I recently attended the American College of Physicians’ (ACP) Internal Medicine Meeting, the annual national conference for internists and primary care physicians. It was well attended and offered a mix of clinical presentations on new advances in medicine, seminars about the practical side of running a primary care practice, and policy updates on the Affordable Care Act.

Quarterback InternistThe Internist as your Healthcare Quarterback
This group of physicians is arguably the most important in the field. Primary care physician keep our health history, coach us on healthier lifestyle choices, and they are often the first to diagnosis a life-threatening problem.

These are also the clinicians who have to triage the millions of newly insured patients while at the same time dealing with declining reimbursement rates. There is a reason why internists are considered an endangered species.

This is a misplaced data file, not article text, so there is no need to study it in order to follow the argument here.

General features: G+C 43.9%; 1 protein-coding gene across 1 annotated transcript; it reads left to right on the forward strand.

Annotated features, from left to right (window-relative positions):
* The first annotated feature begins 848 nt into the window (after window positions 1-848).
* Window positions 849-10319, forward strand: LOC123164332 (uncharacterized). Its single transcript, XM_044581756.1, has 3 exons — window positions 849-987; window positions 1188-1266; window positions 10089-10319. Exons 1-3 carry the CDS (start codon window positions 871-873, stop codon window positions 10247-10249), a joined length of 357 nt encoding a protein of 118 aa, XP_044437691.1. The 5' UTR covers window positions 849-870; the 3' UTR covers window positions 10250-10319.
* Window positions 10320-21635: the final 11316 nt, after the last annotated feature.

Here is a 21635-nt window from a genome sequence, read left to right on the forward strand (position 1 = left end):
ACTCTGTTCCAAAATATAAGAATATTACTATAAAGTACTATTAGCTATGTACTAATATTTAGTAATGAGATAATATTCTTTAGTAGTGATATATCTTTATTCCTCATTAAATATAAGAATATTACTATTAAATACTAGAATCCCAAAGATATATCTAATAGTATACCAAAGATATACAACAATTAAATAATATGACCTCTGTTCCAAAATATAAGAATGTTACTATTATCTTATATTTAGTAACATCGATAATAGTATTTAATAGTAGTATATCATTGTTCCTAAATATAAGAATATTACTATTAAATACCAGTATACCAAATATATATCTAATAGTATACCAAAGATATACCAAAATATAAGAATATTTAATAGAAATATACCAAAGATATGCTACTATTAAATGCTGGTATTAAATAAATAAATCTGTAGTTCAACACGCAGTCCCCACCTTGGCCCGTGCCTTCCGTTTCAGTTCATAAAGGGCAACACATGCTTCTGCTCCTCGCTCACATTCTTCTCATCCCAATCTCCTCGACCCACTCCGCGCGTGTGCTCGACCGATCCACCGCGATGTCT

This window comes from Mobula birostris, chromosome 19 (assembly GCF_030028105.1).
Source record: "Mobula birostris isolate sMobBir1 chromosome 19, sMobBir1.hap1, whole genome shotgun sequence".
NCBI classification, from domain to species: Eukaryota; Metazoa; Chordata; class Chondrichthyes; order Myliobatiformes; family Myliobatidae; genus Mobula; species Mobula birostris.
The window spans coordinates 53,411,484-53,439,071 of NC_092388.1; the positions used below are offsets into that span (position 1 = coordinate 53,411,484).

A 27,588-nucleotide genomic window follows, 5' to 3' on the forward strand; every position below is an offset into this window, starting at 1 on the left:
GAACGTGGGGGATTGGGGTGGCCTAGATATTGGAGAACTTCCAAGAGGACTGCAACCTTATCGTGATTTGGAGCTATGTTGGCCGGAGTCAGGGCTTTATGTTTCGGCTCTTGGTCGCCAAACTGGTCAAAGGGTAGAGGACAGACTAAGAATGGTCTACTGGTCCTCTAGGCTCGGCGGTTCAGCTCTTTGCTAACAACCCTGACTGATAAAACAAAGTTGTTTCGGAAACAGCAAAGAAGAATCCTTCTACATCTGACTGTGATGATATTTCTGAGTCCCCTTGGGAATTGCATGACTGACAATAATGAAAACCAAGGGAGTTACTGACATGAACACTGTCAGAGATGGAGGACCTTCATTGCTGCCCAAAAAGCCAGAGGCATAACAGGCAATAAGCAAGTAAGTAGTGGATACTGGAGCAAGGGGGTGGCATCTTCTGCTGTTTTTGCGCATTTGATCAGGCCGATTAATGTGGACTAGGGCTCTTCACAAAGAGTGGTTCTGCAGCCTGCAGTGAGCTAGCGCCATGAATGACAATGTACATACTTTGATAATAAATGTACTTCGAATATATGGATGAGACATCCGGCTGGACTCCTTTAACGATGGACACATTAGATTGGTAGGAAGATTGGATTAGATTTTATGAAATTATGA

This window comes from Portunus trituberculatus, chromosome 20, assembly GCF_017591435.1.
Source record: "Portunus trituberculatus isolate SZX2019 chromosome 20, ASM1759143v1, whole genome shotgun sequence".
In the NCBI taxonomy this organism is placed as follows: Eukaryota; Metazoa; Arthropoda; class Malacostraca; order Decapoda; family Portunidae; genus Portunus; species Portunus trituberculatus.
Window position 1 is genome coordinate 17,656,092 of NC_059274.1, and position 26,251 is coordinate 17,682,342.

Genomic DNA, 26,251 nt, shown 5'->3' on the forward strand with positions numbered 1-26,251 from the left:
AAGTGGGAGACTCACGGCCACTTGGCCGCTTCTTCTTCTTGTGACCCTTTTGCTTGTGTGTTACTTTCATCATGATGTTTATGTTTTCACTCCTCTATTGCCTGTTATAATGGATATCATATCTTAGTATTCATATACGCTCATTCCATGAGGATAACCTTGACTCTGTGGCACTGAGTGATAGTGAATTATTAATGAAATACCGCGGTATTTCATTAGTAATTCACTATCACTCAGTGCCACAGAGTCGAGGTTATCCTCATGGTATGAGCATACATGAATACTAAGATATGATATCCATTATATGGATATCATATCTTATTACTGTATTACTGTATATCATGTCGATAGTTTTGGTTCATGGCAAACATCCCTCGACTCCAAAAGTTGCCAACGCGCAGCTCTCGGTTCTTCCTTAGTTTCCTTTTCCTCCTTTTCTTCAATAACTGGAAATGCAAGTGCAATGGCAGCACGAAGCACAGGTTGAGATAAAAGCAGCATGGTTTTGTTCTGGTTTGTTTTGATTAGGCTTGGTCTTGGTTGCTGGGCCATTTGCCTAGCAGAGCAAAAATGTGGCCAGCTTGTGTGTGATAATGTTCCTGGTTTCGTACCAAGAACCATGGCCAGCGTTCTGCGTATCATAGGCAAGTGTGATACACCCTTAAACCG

Yet there was no hand wringing or complaining at the ACP conference.

Given the challenges for this group of doctors, I expected to hear a lot of moaning and complaining, but the reality is that physicians are already moving forward with the new ground rules to build and maintain their practice. They’re embracing the changes despite more complex and tedious record keeping. Ultimately, physicians want to get everything settled so they can get back to their patients.

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Pharma Moves Into Digital Health

File under: Digital Health, Healthcare innovation, Mobile Health, Pharma innovation

digital healthThe announcement that Novartis and Qualcomm Ventures have formed a joint venture to invest $100 million in digital health is significant and suggests that big pharma is transitioning from talk to action in the strategy to “move beyond the pill.”

This new move builds on their ongoing relationship, which includes a partnership to use Qualcomm Life’s 2net technology for Novartis’ clinical trials.

What did Novartis see in Qualcomm and why does this partnership raise the bar for pharma?